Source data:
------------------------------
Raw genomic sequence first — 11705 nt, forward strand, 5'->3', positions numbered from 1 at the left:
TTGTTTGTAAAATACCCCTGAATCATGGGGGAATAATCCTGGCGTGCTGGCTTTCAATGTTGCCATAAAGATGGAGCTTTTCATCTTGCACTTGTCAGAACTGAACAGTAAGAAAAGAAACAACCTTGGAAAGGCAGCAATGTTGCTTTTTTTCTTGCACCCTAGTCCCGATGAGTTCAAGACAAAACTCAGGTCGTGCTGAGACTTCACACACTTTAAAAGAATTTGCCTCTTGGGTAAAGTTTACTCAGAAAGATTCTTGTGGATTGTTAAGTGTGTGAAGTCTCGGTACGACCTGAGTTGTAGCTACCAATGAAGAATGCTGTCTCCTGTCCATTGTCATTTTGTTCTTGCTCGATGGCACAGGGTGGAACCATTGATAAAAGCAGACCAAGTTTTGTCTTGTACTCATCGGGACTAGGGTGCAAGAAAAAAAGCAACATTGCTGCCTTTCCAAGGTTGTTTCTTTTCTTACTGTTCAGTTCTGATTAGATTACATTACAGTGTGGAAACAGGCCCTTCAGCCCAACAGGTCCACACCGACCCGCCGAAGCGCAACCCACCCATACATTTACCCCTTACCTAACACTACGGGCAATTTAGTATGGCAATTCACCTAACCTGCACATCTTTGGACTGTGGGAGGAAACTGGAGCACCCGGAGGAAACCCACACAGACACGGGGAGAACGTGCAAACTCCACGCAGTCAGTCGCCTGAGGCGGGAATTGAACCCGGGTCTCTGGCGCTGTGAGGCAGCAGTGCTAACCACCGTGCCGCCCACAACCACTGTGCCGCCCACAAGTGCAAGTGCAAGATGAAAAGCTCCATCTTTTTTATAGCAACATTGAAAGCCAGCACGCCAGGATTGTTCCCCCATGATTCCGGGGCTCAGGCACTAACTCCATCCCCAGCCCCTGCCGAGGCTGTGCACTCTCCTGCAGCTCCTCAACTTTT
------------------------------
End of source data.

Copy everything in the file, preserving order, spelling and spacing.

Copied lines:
Raw genomic sequence first — 11705 nt, forward strand, 5'->3', positions numbered from 1 at the left:
TTGTTTGTAAAATACCCCTGAATCATGGGGGAATAATCCTGGCGTGCTGGCTTTCAATGTTGCCATAAAGATGGAGCTTTTCATCTTGCACTTGTCAGAACTGAACAGTAAGAAAAGAAACAACCTTGGAAAGGCAGCAATGTTGCTTTTTTTCTTGCACCCTAGTCCCGATGAGTTCAAGACAAAACTCAGGTCGTGCTGAGACTTCACACACTTTAAAAGAATTTGCCTCTTGGGTAAAGTTTACTCAGAAAGATTCTTGTGGATTGTTAAGTGTGTGAAGTCTCGGTACGACCTGAGTTGTAGCTACCAATGAAGAATGCTGTCTCCTGTCCATTGTCATTTTGTTCTTGCTCGATGGCACAGGGTGGAACCATTGATAAAAGCAGACCAAGTTTTGTCTTGTACTCATCGGGACTAGGGTGCAAGAAAAAAAGCAACATTGCTGCCTTTCCAAGGTTGTTTCTTTTCTTACTGTTCAGTTCTGATTAGATTACATTACAGTGTGGAAACAGGCCCTTCAGCCCAACAGGTCCACACCGACCCGCCGAAGCGCAACCCACCCATACATTTACCCCTTACCTAACACTACGGGCAATTTAGTATGGCAATTCACCTAACCTGCACATCTTTGGACTGTGGGAGGAAACTGGAGCACCCGGAGGAAACCCACACAGACACGGGGAGAACGTGCAAACTCCACGCAGTCAGTCGCCTGAGGCGGGAATTGAACCCGGGTCTCTGGCGCTGTGAGGCAGCAGTGCTAACCACCGTGCCGCCCACAACCACTGTGCCGCCCACAAGTGCAAGTGCAAGATGAAAAGCTCCATCTTTTTTATAGCAACATTGAAAGCCAGCACGCCAGGATTGTTCCCCCATGATTCCGGGGCTCAGGCACTAACTCCATCCCCAGCCCCTGCCGAGGCTGTGCACTCTCCTGCAGCTCCTCAACTTTT